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Anti-bullying bill debuts in the House

Posted by: under Minnesota legislature Updated: January 27, 2012 - 5:05 PM
 
State lawmakers are working on a bipartisan effort to beef up Minnesota’s anti-bullying laws.
The bill would require schools to promptly report and discipline incidents of bullying. The idea for the legislation was first proposed by DFL state Attorney General Lori Swanson, but the legislation is being spearheaded in the House by Rep. Jim Abeler, R-Anoka, whose district was shaken by an outbreak of student suicides in recent years – including some youngsters who had been tormented by bullies before their deaths.
“We’re trying to keep this from becoming as polarizing as it has been in the past,” said Abeler, a father of six, who teamed with Rep. Debra Hilstrom, DFL-Brooklyn Center, to introduce the bill. “I’d like to create a good dialog. I think the error we made in the past was in focusing too much on one group (being bullied) or another.)
The legislation, first proposed last year by Minnesota Attorney General Lori Swanson, would require educators to report a bullying incident within 24 hours of learning about it, and to develop procedures to document, investigate and discipline the students involved.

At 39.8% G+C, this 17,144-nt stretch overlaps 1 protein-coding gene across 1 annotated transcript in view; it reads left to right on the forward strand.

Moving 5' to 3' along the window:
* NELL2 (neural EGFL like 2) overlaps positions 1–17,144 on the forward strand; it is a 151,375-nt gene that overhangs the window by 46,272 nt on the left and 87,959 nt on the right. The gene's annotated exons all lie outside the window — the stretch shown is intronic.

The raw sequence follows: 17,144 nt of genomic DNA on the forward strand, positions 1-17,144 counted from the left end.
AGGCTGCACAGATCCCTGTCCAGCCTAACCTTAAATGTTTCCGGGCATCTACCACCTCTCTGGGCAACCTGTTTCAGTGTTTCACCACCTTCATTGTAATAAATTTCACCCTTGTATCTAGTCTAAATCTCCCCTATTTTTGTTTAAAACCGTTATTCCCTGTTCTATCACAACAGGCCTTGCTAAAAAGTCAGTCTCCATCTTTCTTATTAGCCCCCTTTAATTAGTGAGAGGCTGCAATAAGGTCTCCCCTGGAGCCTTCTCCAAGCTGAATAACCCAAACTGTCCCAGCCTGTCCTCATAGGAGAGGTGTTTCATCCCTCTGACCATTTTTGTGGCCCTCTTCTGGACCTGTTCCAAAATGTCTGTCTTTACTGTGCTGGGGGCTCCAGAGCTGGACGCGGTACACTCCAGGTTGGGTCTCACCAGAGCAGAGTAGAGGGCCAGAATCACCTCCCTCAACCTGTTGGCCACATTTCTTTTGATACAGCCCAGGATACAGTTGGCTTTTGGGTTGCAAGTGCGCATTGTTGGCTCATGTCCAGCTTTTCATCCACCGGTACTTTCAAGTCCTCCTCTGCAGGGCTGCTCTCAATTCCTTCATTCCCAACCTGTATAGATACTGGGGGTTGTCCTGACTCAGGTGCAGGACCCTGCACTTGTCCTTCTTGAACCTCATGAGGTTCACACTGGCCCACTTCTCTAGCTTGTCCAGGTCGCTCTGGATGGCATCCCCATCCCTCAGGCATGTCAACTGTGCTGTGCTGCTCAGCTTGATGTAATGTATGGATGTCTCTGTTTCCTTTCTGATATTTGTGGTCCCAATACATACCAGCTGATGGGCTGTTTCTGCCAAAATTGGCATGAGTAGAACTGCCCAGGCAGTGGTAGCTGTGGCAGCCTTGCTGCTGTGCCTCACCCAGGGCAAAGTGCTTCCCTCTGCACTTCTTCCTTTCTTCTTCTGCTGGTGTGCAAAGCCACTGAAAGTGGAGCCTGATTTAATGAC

It would replace the state’s current anti-bullying statute, which at 37 words is one of the briefest in the nation.
The bill was introduced Thursday and referred to the Committee on Education Reform. Its supporters are working to line up Senate sponsors now.
Hilstrom said the bill is modeled after anti-bullying statutes in conservative states.
“North Dakota, Wyoming, they have a better bullying statue than Minnesota,” she said. If the bill passes, she said, Minnesota “would be setting a tone, that bullying is not going to be tolerated.”
It remains to be seen how schools will react to the idea of new state-dictated bullying policies.
When Swanson first proposed the legislation last November, Anoka-Hennepin schools Superintendent Dennis Carlson said his district already has adopted many of the measures the new law would require. The district, the state's largest, has been under scrutiny -- including a federal civil rights investigation and a lawsuit.
"Bullying is an issue for the community and the state," Carlson said at the time. "Everyone is going to need to be involved if we're going to eliminate bullying. ... Some of the things we're doing right now are going to get us closer than any generation before us to eliminating bullying."

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